Garcia‐Dominguez M, March‐Diaz R and Reyes JC (2008) The PHD domain of plant PIAS proteins mediates sumoylation of bromodomain GTE proteins. Journal of Biological Chemistry 283: 21469–21477.

Gozani O, Karuman P, Jones DR et al. (2003) The PHD finger of the chromatin‐associated protein ING2 functions as a nuclear phosphoinositide receptor. Cell 114: 99–111.

Guccione E, Bassi C, Casadio F et al. (2007) Methylation of histone H3R2 by PRMT6 and H3K4 by an MLL complex are mutually exclusive. Nature 449: 933–937.

Hom RA, Chang PY, Roy S et al. (2010) Molecular mechanism of MLL PHD3 and RNA recognition by the Cyp33 RRM domain. Journal of Molecular Biology 400: 145–154.

Iberg AN, Espejo A and Cheng D (2008) Arginine methylation of the histone H3 tail impedes effector binding. Journal of Biological Chemistry 283: 3006–3010.

van Ingen H, van Schaik FM, Wienk H et al. (2008) Structural insight into the recognition of the H3K4me3 mark by the TFIID subunit TAF3. Structure 16: 1245–1256.

Ivanov AV, Peng H, Yurchenko V et al. (2007) PHD domain‐mediated E3 ligase activity directs intramolecular sumoylation of an adjacent bromodomain required for gene silencing. Molecular Cell 28: 823–837.

Iwase S, Lan F, Bayliss P et al. (2007) The X‐linked mental retardation gene SMCX/JARID1C defines a family of histone H3 lysine 4 demethylases. Cell 128: 1077–1088.

Jenuwein T and Allis CD (2001) Translating the histone code. Science 293: 1074–1080.

Kaadige MR and Ayer DE (2006) The polybasic region that follows the plant homeodomain zinc finger 1 of Pf1 is necessary and sufficient for specific phosphoinositide binding. Journal of Biological Chemistry 281: 28831–28836.

Karagianni P, Amazit L, Qin J and Wong J (2008) ICBP90, a novel methyl K9 H3 binding protein linking protein ubiquitination with heterochromatin formation. Molecular Cell Biology 28: 705–717.

Kirmizis A, Santos‐Rosa H, Penkett CJ et al. (2007) Arginine methylation at histone H3R2 controls deposition of H3K4 trimethylation. Nature 449: 928–932.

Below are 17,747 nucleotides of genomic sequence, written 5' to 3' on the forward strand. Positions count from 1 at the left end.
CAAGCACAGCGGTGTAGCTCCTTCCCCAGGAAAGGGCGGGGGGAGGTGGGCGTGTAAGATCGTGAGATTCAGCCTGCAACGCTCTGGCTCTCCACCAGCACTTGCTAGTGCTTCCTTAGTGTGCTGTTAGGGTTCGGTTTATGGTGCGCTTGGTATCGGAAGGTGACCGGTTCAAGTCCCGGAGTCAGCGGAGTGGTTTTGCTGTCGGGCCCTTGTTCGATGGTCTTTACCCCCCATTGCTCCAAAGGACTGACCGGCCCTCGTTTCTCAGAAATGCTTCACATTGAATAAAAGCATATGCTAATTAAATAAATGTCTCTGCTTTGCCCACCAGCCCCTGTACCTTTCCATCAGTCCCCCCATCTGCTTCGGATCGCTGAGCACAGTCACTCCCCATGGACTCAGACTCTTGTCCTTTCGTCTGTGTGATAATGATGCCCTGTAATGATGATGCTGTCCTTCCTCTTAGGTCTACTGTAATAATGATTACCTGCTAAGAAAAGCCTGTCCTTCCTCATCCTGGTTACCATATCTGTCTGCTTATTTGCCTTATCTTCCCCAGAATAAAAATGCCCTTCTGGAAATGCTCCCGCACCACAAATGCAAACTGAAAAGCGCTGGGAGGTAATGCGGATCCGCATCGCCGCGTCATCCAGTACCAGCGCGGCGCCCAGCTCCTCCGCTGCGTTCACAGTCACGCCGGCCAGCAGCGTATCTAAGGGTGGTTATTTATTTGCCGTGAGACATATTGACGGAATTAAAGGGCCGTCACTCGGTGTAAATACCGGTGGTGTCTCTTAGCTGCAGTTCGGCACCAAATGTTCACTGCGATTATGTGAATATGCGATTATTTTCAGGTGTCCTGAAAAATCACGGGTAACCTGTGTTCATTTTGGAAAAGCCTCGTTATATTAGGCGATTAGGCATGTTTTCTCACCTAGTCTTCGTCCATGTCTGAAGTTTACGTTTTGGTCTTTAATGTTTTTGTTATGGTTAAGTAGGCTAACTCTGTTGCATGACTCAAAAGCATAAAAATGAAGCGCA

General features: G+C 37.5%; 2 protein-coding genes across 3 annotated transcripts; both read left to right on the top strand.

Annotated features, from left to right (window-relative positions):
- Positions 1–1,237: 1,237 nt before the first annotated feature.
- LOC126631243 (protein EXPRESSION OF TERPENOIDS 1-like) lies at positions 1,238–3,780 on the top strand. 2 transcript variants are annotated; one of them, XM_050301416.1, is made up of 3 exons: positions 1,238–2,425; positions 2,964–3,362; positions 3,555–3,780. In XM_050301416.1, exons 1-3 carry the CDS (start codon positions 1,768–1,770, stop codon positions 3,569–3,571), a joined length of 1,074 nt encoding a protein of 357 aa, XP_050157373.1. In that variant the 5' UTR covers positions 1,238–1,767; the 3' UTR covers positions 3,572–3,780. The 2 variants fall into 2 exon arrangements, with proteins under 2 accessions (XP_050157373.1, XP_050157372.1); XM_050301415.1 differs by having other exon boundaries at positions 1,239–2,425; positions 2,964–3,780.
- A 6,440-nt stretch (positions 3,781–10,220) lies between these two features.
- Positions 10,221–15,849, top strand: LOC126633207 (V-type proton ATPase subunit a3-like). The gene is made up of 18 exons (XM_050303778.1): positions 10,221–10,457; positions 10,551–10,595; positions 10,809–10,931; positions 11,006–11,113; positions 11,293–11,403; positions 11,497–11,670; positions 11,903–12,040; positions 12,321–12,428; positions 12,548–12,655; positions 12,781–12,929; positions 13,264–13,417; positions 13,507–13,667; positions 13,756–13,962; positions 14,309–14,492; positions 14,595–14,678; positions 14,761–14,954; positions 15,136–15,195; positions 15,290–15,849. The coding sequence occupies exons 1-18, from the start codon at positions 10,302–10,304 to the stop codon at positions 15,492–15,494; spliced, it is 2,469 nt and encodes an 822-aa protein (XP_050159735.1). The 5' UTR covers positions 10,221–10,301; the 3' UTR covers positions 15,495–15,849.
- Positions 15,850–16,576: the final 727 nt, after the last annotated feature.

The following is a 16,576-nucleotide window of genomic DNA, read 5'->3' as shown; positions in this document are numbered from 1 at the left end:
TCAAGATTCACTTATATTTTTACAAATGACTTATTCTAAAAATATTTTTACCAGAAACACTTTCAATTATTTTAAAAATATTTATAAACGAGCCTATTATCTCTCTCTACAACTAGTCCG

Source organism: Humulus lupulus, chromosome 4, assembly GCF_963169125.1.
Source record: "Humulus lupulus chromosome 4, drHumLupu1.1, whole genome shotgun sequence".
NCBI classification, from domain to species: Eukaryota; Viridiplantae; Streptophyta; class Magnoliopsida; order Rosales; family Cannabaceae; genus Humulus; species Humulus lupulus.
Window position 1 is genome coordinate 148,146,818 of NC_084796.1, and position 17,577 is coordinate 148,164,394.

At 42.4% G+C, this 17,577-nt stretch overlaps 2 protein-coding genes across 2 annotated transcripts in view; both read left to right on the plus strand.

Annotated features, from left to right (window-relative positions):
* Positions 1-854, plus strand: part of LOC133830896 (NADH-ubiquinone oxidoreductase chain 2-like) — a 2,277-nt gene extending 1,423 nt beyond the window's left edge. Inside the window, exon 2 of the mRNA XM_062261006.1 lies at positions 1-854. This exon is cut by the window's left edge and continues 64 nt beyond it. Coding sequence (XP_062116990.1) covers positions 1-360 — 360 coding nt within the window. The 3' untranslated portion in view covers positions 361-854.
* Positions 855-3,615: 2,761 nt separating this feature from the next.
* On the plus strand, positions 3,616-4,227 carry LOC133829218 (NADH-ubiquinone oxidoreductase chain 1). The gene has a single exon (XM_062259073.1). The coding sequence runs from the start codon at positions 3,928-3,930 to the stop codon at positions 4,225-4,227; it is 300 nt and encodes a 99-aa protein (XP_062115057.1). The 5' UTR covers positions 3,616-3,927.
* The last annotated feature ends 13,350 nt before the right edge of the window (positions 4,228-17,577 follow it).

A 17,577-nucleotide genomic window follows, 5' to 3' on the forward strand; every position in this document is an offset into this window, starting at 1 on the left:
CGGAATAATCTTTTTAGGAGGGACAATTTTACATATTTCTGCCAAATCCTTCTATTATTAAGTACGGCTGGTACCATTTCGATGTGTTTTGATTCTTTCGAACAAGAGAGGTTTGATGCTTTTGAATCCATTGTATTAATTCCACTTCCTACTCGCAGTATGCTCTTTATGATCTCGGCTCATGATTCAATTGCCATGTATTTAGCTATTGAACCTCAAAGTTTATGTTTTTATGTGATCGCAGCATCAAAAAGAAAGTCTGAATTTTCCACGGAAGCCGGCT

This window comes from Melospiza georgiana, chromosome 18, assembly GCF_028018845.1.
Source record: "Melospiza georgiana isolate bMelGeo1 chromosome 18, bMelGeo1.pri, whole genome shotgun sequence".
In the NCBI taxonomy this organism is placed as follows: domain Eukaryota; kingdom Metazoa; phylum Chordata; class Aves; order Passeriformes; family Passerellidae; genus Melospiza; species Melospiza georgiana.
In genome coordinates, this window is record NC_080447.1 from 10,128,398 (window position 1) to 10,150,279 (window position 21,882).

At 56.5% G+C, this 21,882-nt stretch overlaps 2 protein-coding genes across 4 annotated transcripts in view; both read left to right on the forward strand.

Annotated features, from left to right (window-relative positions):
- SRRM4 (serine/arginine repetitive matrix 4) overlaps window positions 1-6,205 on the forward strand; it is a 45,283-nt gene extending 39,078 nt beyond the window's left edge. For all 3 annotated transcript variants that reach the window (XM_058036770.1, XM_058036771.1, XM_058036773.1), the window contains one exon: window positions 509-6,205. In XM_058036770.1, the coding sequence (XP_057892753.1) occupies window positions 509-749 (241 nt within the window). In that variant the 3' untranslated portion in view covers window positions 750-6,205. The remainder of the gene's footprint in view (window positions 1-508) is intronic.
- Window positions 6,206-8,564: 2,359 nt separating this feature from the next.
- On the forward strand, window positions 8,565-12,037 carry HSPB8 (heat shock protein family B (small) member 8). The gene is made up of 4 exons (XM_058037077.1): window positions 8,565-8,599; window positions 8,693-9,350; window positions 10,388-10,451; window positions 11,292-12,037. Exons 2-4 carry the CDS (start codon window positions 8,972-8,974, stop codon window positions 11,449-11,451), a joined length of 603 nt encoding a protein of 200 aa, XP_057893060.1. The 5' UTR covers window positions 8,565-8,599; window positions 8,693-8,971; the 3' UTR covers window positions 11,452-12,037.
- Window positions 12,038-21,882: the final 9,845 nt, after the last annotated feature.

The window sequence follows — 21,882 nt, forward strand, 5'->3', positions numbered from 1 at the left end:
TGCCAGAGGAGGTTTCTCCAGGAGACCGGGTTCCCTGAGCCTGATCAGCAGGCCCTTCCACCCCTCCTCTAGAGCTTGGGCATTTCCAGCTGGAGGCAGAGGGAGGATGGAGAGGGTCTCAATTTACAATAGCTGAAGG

Kirmizis A, Santos‐Rosa H, Penkett CJ et al. (2009) Distinct transcriptional outputs associated with mono‐ and dimethylated histone H3 arginine 2. Nature Structural Molecular Biology 16: 449–451.

Kouzarides T (2007a) Chromatin modifications and their function. Cell 128: 693–705.

Kouzarides T (2007b) SnapShot: histone‐modifying enzymes. Cell 131: 822.

Lan F, Collins RE, De Cegli R et al. (2007) Recognition of unmethylated histone H3 lysine 4 links BHC80 to LSD1‐mediated gene repression. Nature 448: 718–722.

Li B, Gogol M, Carey M et al. (2007a) Combined action of PHD and chromo domains directs the Rpd3S HDAC to transcribed chromatin. Science 316: 1050–1054.

Li F, Huarte M, Zaratiegui M et al. (2008) Lid2 is required for coordinating H3K4 and H3K9 methylation of heterochromatin and euchromatin. Cell 135: 272–283.

Li H, Fischle W, Wang W et al. (2007b) Structural basis for lower lysine methylation state‐specific readout by MBT repeats of L3MBTL1 and an engineered PHD finger. Molecular Cell 28: 677–691.

Li H, Ilin S, Wang W et al. (2006) Molecular basis for site‐specific read‐out of histone H3K4me3 by the BPTF PHD finger of NURF. Nature 442: 91–95.

Matthews AG, Kuo AJ, Ramón‐Maiques S et al. (2007) RAG2 PHD finger couples histone H3 lysine 4 trimethylation with V(D)J recombination. Nature 450: 1106–1110.

Matthews JM, Bhati M, Lehtomaki E et al. (2009) It takes two to tango: the structure and function of LIM, RING, PHD and MYND domains. Current Pharmaceutical Design 15: 3681–3696.

Miller TC, Rutherford TJ, Johnson CM, Fiedler M and Bienz M (2010) Allosteric remodelling of the histone H3 binding pocket in the Pygo2 PHD finger triggered by its binding to the B9L/BCL9 co‐factor. Journal of Molecular Biology 401: 969–984.

Palacios A, Garcia P, Padro D et al. (2006) Solution structure and NMR characterization of the binding to methylated histone tails of the plant homeodomain finger of the tumour suppressor ING4. FEBS Letters 580: 6903–6908.

Pena PV, Davrazou F, Shi X et al. (2006) Molecular mechanism of histone H3K4me3 recognition by plant homeodomain of ING2. Nature 442: 100–103.

Ragvin A, Valvatne H, Erdal S et al. (2004) Nucleosome binding by the bromodomain and PHD finger of the transcriptional cofactor p300. Journal of Molecular Biology 337: 773–788.